UPDATE: Student charged in sexual battery case no longer enrolled at W&L

Daniel Selby, a former member of the Class of 2025, left campus by Feb. 7, sources say

Shauna Muckle, Bri Hatch, and Jenny Hellwig

TW: This story contains discussions about sexual assault. 

Daniel Selby, whose Feb. 3 conviction of sexual battery by a Lexington court stirred a sea of rumors and emotions on Washington and Lee’s campus, is no longer enrolled at the university as of Wednesday, Feb. 8, a university spokesperson revealed.

A source with knowledge of the matter said Selby claimed he left of his own accord. Selby had moved out of his campus residence by Tuesday, Feb. 7, the source, who requested anonymity due to fear of retaliation, confirmed.

Selby did not respond to requests for comment by the time of publication.

Conversation surrounding Selby buzzed on YikYak and Fizz, anonymous apps used by students at Washington and Lee, in the days after news of his guilty plea broke. The Phi first reported on the case Monday.

Members of the administration, including President Will Dudley, Deans Sidney Evans and Megan Hobbs and Director of Residence Life Chris Reid all declined to comment on the case. Dudley, Evans and Hobbs directed questions to Drewry Sackett, Executive Director of Communications and Public Affairs.

Sackett issued a statement Tuesday addressing the case.

“The university is committed to fostering a climate free from sexual misconduct through clear and effective policies, a coordinated education and prevention program, and prompt and equitable procedures for resolution of complaints that are accessible to all,” Sackett said in an email Tuesday.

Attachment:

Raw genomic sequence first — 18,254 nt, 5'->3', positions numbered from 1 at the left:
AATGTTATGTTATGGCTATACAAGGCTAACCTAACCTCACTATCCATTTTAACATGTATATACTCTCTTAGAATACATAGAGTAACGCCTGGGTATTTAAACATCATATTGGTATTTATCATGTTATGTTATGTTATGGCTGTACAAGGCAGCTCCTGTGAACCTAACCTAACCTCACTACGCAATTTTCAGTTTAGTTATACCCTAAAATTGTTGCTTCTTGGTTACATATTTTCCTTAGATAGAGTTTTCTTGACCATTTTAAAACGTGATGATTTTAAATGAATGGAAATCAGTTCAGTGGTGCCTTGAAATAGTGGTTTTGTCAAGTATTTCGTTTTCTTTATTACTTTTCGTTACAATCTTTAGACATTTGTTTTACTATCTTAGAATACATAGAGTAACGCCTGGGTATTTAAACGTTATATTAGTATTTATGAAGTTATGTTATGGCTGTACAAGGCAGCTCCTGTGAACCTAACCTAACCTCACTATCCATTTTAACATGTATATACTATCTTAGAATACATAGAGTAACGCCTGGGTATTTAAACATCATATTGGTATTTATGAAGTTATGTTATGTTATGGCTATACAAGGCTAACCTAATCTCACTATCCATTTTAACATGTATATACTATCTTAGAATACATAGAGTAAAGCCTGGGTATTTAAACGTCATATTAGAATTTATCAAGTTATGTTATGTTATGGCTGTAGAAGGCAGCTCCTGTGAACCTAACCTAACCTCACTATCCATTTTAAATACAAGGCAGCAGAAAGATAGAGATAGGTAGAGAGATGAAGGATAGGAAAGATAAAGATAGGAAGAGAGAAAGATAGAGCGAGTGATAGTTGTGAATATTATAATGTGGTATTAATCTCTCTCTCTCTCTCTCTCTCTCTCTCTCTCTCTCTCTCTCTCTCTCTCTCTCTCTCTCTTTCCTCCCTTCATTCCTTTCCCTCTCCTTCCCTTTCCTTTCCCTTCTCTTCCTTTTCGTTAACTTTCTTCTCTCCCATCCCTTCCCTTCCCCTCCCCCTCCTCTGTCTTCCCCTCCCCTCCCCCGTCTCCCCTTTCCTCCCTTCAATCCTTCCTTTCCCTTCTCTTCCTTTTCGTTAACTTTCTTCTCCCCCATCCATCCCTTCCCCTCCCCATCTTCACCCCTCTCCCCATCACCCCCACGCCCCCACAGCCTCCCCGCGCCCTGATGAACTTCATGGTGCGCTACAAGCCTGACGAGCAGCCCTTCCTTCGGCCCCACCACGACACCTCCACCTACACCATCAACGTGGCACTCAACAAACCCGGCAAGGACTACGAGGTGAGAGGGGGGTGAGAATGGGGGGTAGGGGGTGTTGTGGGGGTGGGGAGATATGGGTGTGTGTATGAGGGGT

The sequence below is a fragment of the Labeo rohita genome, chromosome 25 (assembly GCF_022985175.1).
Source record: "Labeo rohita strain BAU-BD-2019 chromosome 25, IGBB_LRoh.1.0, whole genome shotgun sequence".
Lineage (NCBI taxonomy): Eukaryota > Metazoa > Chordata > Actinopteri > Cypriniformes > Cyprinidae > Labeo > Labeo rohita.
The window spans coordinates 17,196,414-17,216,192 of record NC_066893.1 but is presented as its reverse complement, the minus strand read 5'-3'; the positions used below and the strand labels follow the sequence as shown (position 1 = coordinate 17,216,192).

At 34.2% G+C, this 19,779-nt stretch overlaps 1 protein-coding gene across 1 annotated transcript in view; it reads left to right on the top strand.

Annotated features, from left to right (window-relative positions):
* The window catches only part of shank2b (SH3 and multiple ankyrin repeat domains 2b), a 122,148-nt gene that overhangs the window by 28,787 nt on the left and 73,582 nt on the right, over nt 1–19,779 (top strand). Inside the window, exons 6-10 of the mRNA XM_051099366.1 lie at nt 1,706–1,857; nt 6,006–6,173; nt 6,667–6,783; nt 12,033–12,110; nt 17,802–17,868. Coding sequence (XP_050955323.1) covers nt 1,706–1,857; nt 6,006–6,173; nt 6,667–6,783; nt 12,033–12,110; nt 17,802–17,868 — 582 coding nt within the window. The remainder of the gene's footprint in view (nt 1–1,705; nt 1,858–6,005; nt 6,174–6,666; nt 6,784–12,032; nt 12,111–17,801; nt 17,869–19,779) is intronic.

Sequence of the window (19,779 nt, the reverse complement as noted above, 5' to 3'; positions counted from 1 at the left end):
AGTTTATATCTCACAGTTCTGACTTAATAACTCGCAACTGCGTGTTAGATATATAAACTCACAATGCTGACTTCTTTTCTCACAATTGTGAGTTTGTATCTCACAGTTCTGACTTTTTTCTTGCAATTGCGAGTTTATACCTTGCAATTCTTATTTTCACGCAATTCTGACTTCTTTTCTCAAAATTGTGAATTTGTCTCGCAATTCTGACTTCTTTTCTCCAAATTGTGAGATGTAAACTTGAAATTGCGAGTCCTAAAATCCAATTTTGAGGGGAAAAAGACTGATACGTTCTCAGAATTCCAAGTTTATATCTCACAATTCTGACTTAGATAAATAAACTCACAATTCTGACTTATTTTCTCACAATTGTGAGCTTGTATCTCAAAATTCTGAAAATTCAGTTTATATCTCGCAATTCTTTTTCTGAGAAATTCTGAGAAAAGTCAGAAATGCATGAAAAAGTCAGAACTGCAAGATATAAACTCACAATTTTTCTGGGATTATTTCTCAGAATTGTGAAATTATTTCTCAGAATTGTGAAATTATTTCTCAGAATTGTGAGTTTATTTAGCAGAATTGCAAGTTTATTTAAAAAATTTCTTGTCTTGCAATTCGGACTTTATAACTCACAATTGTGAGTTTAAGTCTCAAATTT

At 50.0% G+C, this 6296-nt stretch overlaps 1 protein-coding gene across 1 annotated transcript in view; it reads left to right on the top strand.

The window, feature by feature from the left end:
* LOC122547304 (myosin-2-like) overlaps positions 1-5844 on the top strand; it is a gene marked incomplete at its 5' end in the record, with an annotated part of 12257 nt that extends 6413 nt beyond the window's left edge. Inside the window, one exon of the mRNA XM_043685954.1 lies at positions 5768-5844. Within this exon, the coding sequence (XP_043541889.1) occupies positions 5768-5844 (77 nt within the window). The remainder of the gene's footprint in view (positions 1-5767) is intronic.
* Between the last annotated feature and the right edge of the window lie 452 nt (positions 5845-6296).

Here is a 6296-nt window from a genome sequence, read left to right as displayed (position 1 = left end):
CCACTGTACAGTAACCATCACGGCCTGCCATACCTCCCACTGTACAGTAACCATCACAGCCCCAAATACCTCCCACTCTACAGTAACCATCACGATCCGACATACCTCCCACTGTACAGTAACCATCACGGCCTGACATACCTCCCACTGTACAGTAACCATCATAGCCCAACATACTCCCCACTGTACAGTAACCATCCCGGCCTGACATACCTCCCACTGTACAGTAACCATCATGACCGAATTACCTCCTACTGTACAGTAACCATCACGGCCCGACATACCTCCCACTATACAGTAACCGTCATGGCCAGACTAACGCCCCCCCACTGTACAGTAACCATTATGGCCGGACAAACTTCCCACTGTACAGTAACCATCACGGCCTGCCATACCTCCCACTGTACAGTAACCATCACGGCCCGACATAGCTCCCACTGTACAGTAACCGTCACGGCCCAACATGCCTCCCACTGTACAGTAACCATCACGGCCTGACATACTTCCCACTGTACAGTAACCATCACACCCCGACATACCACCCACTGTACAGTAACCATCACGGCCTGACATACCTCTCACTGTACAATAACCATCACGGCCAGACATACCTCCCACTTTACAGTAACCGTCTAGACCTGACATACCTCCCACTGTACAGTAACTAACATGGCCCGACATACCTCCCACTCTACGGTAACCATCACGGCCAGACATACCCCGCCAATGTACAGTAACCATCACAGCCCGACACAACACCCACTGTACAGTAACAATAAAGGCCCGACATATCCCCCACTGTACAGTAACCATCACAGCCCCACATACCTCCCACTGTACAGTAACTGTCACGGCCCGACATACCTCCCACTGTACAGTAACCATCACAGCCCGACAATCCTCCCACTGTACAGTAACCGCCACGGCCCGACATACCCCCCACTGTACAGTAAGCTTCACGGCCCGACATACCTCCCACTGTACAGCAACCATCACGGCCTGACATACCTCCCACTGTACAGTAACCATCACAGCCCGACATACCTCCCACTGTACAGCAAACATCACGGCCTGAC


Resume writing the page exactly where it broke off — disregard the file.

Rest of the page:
Mac Testerman, interim director of the Department of Public Safety, told the Phi his department was unable to turn over any records involving Selby at the request of the university’s communications department.

Selby was originally sentenced to one year in jail, with all but four days suspended on condition of good behavior. He served a total of two nights in prison – one the day of his arrest, Sept. 21, 2022, and one on Feb. 3, according to the Rockbridge Regional Jail’s records division. He returned to campus Saturday, Feb. 4, the Phi previously reported.

While Selby was initially charged with felony object sexual penetration, his sentence was downgraded to a misdemeanor charge of sexual battery, the Phi reported.

Megan Zwisohn, the Chief Deputy Commonwealth’s Attorney for Rockbridge County and Lexington, said in Virginia, jail sentences for misdemeanors are halved. That’s why Selby spent two nights, not four, in jail, she said.

At a meeting Feb. 7, Executive Committee President James Torbert read aloud a statement the body first released in 2020 addressing the EC’s role in sexual misconduct cases.

“Although the EC considers sexual discrimination and misconduct deplorable, we do not hear cases involving sexual harrassment, sexual assault, sexual exploitation, domestic and dating violence, stalking, or retaliation,” Torbert said. “In recognition of the sensitive nature of misconduct cases, the university has created the Harassment and Sexual Misconduct Board, a board specifically designated and designed to adjudicate such matters in compliance with federal law.”

The Harassment and Sexual Misconduct Board is not student-led like the EC or Student Judicial Council. A team of eight deans run the board, including Evans and Hobbs, who refused to comment on this case.